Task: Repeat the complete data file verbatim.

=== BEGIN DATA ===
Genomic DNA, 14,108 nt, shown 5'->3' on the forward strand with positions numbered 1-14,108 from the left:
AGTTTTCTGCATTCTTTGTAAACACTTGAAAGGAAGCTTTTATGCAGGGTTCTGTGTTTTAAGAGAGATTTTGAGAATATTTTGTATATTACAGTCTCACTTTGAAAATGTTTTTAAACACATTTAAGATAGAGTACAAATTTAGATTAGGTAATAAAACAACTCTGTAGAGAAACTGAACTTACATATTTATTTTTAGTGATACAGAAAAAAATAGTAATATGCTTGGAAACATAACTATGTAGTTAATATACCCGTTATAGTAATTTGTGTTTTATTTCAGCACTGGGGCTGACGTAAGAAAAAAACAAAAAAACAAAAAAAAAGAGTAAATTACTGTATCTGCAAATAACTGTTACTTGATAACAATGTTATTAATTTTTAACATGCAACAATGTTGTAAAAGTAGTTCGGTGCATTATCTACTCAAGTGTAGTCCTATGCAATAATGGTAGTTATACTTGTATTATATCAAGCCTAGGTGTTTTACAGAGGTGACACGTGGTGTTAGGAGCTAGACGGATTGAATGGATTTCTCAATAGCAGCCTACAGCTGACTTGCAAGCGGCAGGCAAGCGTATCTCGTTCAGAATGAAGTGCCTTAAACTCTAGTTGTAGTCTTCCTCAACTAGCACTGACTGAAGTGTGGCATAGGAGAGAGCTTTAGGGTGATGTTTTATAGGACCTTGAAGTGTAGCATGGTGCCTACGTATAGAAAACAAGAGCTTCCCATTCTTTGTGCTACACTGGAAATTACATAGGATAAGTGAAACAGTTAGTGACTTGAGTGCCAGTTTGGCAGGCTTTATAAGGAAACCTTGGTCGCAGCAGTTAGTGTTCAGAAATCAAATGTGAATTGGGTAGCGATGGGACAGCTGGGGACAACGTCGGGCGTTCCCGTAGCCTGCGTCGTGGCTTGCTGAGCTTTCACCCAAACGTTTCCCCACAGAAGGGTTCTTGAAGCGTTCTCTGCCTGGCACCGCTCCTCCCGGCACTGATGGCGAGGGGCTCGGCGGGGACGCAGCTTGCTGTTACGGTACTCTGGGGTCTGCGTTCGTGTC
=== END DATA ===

Genomic DNA, 14,108 nt, shown 5'->3' on the forward strand with positions numbered 1-14,108 from the left:
AGTTTTCTGCATTCTTTGTAAACACTTGAAAGGAAGCTTTTATGCAGGGTTCTGTGTTTTAAGAGAGATTTTGAGAATATTTTGTATATTACAGTCTCACTTTGAAAATGTTTTTAAACACATTTAAGATAGAGTACAAATTTAGATTAGGTAATAAAACAACTCTGTAGAGAAACTGAACTTACATATTTATTTTTAGTGATACAGAAAAAAATAGTAATATGCTTGGAAACATAACTATGTAGTTAATATACCCGTTATAGTAATTTGTGTTTTATTTCAGCACTGGGGCTGACGTAAGAAAAAAACAAAAAAACAAAAAAAAAGAGTAAATTACTGTATCTGCAAATAACTGTTACTTGATAACAATGTTATTAATTTTTAACATGCAACAATGTTGTAAAAGTAGTTCGGTGCATTATCTACTCAAGTGTAGTCCTATGCAATAATGGTAGTTATACTTGTATTATATCAAGCCTAGGTGTTTTACAGAGGTGACACGTGGTGTTAGGAGCTAGACGGATTGAATGGATTTCTCAATAGCAGCCTACAGCTGACTTGCAAGCGGCAGGCAAGCGTATCTCGTTCAGAATGAAGTGCCTTAAACTCTAGTTGTAGTCTTCCTCAACTAGCACTGACTGAAGTGTGGCATAGGAGAGAGCTTTAGGGTGATGTTTTATAGGACCTTGAAGTGTAGCATGGTGCCTACGTATAGAAAACAAGAGCTTCCCATTCTTTGTGCTACACTGGAAATTACATAGGATAAGTGAAACAGTTAGTGACTTGAGTGCCAGTTTGGCAGGCTTTATAAGGAAACCTTGGTCGCAGCAGTTAGTGTTCAGAAATCAAATGTGAATTGGGTAGCGATGGGACAGCTGGGGACAACGTCGGGCGTTCCCGTAGCCTGCGTCGTGGCTTGCTGAGCTTTCACCCAAACGTTTCCCCACAGAAGGGTTCTTGAAGCGTTCTCTGCCTGGCACCGCTCCTCCCGGCACTGATGGCGAGGGGCTCGGCGGGGACGCAGCTTGCTGTTACGGTACTCTGGGGTCTGCGTTCGTGTC